New polling shows people do not plan on skipping holiday parties this year regardless of vaccination status despite growing concern that the omicron variant will cause a fifth COVID-19 wave.

The majority of vaccinated people, 73%, said they would keep their plans to attend an in-person holiday event with friends and family, while federal officials advise people to take extra precautions amid surging COVID-19 cases due to the delta and omicron variants. An even higher proportion of the unvaccinated, 76%, said the same, according to a new Stat/Harris poll.

“At least 39 states and over 75 countries have reported confirmed cases of the omicron variant, and although delta continues to circulate widely in the United States, omicron is increasing rapidly. And we expect it to become the dominant strain in the United States as it has in other countries in the coming weeks,” Centers for Disease Control and Prevention Director Rochelle Walensky said.

The poll also reported that a similarly high rate of the vaccinated population, 71%, would comfortably dine indoors at a restaurant. Seventy-two percent of unvaccinated people said the same. Meanwhile, 83% of vaccinated people said they would mask up in public indoor places, compared with 63% of unvaccinated people.


New case rates have hit levels not recorded since the end of the winter surge early this year. The seven-day average number of new cases has hit roughly 124,000 while hospitalizations have risen steadily since mid-November to reach a weekly average of roughly 68,000 patients, according to New York Times tracking.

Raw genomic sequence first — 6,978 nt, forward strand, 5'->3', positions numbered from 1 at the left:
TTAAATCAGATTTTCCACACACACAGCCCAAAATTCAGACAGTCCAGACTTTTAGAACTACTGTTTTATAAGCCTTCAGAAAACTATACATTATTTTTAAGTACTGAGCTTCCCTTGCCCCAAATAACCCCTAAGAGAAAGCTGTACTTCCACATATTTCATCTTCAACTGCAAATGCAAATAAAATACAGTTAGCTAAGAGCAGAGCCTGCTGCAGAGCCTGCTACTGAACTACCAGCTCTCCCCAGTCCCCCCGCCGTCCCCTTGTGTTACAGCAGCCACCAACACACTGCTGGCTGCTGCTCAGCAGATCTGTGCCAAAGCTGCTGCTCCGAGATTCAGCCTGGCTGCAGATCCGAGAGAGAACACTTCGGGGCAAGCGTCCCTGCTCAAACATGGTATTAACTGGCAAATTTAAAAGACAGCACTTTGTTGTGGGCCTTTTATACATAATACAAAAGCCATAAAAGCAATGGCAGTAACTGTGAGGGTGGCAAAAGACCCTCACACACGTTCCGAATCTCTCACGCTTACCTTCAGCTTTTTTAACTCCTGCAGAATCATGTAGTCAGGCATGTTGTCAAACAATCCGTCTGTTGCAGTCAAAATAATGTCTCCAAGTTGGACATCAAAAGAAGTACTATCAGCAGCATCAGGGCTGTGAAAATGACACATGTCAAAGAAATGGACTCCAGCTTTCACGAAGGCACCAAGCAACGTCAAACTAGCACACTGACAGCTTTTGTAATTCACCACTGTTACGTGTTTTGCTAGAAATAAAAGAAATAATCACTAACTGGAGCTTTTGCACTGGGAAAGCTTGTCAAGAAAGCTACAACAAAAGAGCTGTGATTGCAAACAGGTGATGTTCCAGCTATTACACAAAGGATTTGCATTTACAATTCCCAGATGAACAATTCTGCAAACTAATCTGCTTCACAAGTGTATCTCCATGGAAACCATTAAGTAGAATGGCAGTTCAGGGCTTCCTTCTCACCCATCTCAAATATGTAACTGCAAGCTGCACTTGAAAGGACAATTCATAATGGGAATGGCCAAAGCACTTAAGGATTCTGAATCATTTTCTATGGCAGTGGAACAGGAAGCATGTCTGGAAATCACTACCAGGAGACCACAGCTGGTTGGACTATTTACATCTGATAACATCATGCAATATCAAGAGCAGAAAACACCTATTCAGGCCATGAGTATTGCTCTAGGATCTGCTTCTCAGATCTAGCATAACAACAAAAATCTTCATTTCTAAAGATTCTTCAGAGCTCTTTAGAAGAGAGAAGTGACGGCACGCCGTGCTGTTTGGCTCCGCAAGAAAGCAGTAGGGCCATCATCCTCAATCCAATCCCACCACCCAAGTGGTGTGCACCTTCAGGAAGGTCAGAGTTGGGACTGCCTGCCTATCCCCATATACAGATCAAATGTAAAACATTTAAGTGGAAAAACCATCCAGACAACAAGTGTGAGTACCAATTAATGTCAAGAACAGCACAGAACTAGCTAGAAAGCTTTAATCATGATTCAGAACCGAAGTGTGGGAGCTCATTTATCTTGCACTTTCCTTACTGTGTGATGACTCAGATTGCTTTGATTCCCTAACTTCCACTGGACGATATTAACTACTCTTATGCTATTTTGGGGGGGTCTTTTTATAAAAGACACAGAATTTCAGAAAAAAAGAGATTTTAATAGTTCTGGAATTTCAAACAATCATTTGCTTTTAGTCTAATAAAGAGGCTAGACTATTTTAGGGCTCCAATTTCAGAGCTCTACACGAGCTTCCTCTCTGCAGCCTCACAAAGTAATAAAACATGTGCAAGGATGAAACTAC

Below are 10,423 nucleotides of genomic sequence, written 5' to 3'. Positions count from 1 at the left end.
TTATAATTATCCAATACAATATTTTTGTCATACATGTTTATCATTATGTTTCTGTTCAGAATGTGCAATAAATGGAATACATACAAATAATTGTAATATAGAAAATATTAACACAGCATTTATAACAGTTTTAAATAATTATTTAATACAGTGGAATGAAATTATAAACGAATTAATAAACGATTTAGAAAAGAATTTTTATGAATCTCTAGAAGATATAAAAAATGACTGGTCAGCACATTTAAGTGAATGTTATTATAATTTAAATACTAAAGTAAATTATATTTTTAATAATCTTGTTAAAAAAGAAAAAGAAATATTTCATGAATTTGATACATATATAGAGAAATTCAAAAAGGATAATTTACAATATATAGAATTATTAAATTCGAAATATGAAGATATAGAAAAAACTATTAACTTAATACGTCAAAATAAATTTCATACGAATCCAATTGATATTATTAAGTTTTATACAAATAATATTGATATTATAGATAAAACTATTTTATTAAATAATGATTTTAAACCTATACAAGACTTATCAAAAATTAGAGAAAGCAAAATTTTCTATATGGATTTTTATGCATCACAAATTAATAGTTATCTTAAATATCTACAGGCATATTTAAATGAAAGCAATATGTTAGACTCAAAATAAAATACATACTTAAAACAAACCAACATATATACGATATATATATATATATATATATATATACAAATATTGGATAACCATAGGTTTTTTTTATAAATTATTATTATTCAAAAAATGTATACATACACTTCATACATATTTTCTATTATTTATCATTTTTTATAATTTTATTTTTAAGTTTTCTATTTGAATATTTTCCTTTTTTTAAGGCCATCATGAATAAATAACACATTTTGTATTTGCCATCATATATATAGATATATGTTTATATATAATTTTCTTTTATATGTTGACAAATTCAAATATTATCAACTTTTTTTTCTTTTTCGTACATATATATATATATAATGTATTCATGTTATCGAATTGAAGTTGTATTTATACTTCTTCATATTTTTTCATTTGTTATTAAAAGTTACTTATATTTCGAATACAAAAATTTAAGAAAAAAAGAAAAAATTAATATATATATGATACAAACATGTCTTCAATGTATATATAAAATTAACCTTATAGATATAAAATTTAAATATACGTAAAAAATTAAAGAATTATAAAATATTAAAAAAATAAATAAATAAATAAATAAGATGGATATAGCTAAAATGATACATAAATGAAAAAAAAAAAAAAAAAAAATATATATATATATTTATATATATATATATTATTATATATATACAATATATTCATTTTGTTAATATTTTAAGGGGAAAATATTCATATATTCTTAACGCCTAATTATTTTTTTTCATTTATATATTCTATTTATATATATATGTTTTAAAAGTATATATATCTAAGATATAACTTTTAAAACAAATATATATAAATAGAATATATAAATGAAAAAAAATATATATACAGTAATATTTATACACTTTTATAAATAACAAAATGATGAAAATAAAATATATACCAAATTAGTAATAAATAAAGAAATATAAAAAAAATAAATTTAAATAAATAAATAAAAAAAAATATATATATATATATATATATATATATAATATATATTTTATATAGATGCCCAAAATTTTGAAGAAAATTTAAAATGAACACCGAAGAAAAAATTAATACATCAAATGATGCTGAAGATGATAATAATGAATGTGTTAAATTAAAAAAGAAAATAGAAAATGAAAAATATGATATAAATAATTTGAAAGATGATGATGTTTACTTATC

“We really do want people to be able to gather and gather safely. We have the tools now to do it, and what we're really saying is please rely on those tools,” Walensky said. “Use the next week to make sure you're practicing those safe prevention mitigation strategies so that when you come together for the holidays, that people have not been exposed to the virus because in fact they've been vaccinated, boosted, and masked.”

The White House COVID-19 response team assured the public on Friday that nobody should panic over omicron and pointed to evidence, albeit limited evidence, that the strain is less severe than delta, provided the person is vaccinated and boosted. For instance, a report out Thursday from Imperial College London said, “We find no evidence (for both risk of hospitalisation attendance and symptom status) of Omicron having different severity from Delta, though data on hospitalisations are still very limited.”

“With regard to the seriousness of infection, really it's still up in the air right now because there are a lot of confounding issues as to whether or not it is less severe,” said Dr. Anthony Fauci, President Joe Biden’s chief medical adviser. “Certainly, looking at what we see, it does not look like it is more severe, but we have to withhold judgment about the severity being less.”


To date, over 65% of the population age 5 and older have been fully vaccinated, but roughly 70% of adults have not received a booster dose, which drastically reduces a person’s risk of becoming severely ill.